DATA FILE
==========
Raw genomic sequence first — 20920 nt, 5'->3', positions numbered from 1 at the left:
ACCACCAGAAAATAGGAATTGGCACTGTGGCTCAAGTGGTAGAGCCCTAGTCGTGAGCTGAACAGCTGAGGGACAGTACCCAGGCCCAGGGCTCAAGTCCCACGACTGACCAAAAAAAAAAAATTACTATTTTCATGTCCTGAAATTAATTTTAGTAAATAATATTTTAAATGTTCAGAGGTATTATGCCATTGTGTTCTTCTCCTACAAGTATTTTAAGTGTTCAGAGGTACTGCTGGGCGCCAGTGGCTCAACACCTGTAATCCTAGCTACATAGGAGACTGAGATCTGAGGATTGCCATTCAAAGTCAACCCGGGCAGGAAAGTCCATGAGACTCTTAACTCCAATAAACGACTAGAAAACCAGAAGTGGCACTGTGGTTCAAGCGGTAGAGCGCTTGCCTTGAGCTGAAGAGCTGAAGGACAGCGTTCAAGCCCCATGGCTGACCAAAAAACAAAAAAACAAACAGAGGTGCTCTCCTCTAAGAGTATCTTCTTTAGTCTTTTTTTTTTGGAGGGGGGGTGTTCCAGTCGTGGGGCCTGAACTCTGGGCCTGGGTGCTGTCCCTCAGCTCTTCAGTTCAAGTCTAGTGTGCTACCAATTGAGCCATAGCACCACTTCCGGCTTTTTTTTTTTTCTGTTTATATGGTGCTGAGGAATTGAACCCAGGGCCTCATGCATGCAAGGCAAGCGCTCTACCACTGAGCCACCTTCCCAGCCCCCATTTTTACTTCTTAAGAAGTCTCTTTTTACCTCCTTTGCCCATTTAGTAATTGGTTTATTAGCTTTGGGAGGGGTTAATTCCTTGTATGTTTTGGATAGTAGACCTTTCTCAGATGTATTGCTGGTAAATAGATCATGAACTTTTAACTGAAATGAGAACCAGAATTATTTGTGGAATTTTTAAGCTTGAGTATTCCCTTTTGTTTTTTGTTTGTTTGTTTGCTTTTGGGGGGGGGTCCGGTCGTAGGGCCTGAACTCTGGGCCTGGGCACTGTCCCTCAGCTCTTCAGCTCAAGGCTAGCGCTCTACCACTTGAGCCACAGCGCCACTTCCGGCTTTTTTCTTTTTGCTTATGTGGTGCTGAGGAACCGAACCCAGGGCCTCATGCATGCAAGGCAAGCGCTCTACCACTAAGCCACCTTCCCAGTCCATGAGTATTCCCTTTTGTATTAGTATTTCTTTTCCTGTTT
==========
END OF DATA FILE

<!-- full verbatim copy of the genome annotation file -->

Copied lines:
Raw genomic sequence first — 20920 nt, 5'->3', positions numbered from 1 at the left:
ACCACCAGAAAATAGGAATTGGCACTGTGGCTCAAGTGGTAGAGCCCTAGTCGTGAGCTGAACAGCTGAGGGACAGTACCCAGGCCCAGGGCTCAAGTCCCACGACTGACCAAAAAAAAAAAATTACTATTTTCATGTCCTGAAATTAATTTTAGTAAATAATATTTTAAATGTTCAGAGGTATTATGCCATTGTGTTCTTCTCCTACAAGTATTTTAAGTGTTCAGAGGTACTGCTGGGCGCCAGTGGCTCAACACCTGTAATCCTAGCTACATAGGAGACTGAGATCTGAGGATTGCCATTCAAAGTCAACCCGGGCAGGAAAGTCCATGAGACTCTTAACTCCAATAAACGACTAGAAAACCAGAAGTGGCACTGTGGTTCAAGCGGTAGAGCGCTTGCCTTGAGCTGAAGAGCTGAAGGACAGCGTTCAAGCCCCATGGCTGACCAAAAAACAAAAAAACAAACAGAGGTGCTCTCCTCTAAGAGTATCTTCTTTAGTCTTTTTTTTTTGGAGGGGGGGTGTTCCAGTCGTGGGGCCTGAACTCTGGGCCTGGGTGCTGTCCCTCAGCTCTTCAGTTCAAGTCTAGTGTGCTACCAATTGAGCCATAGCACCACTTCCGGCTTTTTTTTTTTTCTGTTTATATGGTGCTGAGGAATTGAACCCAGGGCCTCATGCATGCAAGGCAAGCGCTCTACCACTGAGCCACCTTCCCAGCCCCCATTTTTACTTCTTAAGAAGTCTCTTTTTACCTCCTTTGCCCATTTAGTAATTGGTTTATTAGCTTTGGGAGGGGTTAATTCCTTGTATGTTTTGGATAGTAGACCTTTCTCAGATGTATTGCTGGTAAATAGATCATGAACTTTTAACTGAAATGAGAACCAGAATTATTTGTGGAATTTTTAAGCTTGAGTATTCCCTTTTGTTTTTTGTTTGTTTGTTTGCTTTTGGGGGGGGGTCCGGTCGTAGGGCCTGAACTCTGGGCCTGGGCACTGTCCCTCAGCTCTTCAGCTCAAGGCTAGCGCTCTACCACTTGAGCCACAGCGCCACTTCCGGCTTTTTTCTTTTTGCTTATGTGGTGCTGAGGAACCGAACCCAGGGCCTCATGCATGCAAGGCAAGCGCTCTACCACTAAGCCACCTTCCCAGTCCATGAGTATTCCCTTTTGTATTAGTATTTCTTTTCCTGTTT